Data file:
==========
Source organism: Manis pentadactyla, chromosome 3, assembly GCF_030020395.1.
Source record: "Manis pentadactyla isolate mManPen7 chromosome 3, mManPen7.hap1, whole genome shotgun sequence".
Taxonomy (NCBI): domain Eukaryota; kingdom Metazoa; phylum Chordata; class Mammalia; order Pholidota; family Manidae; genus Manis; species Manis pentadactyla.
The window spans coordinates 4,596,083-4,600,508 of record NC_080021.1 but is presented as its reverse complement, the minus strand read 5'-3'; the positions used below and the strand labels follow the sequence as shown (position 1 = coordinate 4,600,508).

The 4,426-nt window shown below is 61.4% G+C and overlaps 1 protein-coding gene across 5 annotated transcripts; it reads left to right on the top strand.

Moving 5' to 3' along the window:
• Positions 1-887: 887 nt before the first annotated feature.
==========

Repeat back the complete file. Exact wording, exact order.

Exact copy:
Source organism: Manis pentadactyla, chromosome 3, assembly GCF_030020395.1.
Source record: "Manis pentadactyla isolate mManPen7 chromosome 3, mManPen7.hap1, whole genome shotgun sequence".
Taxonomy (NCBI): domain Eukaryota; kingdom Metazoa; phylum Chordata; class Mammalia; order Pholidota; family Manidae; genus Manis; species Manis pentadactyla.
The window spans coordinates 4,596,083-4,600,508 of record NC_080021.1 but is presented as its reverse complement, the minus strand read 5'-3'; the positions used below and the strand labels follow the sequence as shown (position 1 = coordinate 4,600,508).

The 4,426-nt window shown below is 61.4% G+C and overlaps 1 protein-coding gene across 5 annotated transcripts; it reads left to right on the top strand.

Moving 5' to 3' along the window:
• Positions 1-887: 887 nt before the first annotated feature.